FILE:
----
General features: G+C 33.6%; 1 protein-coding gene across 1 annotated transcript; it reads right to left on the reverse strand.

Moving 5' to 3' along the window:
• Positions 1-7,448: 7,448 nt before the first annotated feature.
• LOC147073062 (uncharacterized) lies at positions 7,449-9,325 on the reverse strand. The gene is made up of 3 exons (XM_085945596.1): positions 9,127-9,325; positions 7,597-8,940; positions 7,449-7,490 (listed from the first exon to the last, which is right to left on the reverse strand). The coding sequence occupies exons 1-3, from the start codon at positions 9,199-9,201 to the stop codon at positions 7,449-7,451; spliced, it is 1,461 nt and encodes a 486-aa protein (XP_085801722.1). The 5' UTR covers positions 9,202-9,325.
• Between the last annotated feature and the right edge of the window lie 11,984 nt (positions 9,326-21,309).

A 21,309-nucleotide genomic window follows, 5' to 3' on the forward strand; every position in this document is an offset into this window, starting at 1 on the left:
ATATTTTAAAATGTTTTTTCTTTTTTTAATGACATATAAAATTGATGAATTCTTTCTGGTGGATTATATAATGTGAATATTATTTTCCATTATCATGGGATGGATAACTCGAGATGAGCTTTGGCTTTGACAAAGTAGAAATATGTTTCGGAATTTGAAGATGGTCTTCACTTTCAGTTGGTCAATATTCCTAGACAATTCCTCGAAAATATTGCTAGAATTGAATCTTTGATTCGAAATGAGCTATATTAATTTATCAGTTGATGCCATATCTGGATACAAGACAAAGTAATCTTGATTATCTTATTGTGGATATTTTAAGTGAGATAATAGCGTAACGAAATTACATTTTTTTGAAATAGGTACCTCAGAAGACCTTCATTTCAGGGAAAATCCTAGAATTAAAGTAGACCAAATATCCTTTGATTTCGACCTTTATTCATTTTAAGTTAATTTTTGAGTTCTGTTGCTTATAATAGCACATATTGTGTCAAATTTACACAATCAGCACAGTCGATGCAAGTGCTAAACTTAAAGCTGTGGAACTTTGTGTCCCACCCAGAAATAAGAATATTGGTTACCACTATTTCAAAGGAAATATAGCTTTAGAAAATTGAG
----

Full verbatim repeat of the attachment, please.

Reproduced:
General features: G+C 33.6%; 1 protein-coding gene across 1 annotated transcript; it reads right to left on the reverse strand.

Moving 5' to 3' along the window:
• Positions 1-7,448: 7,448 nt before the first annotated feature.
• LOC147073062 (uncharacterized) lies at positions 7,449-9,325 on the reverse strand. The gene is made up of 3 exons (XM_085945596.1): positions 9,127-9,325; positions 7,597-8,940; positions 7,449-7,490 (listed from the first exon to the last, which is right to left on the reverse strand). The coding sequence occupies exons 1-3, from the start codon at positions 9,199-9,201 to the stop codon at positions 7,449-7,451; spliced, it is 1,461 nt and encodes a 486-aa protein (XP_085801722.1). The 5' UTR covers positions 9,202-9,325.
• Between the last annotated feature and the right edge of the window lie 11,984 nt (positions 9,326-21,309).

A 21,309-nucleotide genomic window follows, 5' to 3' on the forward strand; every position in this document is an offset into this window, starting at 1 on the left:
ATATTTTAAAATGTTTTTTCTTTTTTTAATGACATATAAAATTGATGAATTCTTTCTGGTGGATTATATAATGTGAATATTATTTTCCATTATCATGGGATGGATAACTCGAGATGAGCTTTGGCTTTGACAAAGTAGAAATATGTTTCGGAATTTGAAGATGGTCTTCACTTTCAGTTGGTCAATATTCCTAGACAATTCCTCGAAAATATTGCTAGAATTGAATCTTTGATTCGAAATGAGCTATATTAATTTATCAGTTGATGCCATATCTGGATACAAGACAAAGTAATCTTGATTATCTTATTGTGGATATTTTAAGTGAGATAATAGCGTAACGAAATTACATTTTTTTGAAATAGGTACCTCAGAAGACCTTCATTTCAGGGAAAATCCTAGAATTAAAGTAGACCAAATATCCTTTGATTTCGACCTTTATTCATTTTAAGTTAATTTTTGAGTTCTGTTGCTTATAATAGCACATATTGTGTCAAATTTACACAATCAGCACAGTCGATGCAAGTGCTAAACTTAAAGCTGTGGAACTTTGTGTCCCACCCAGAAATAAGAATATTGGTTACCACTATTTCAAAGGAAATATAGCTTTAGAAAATTGAG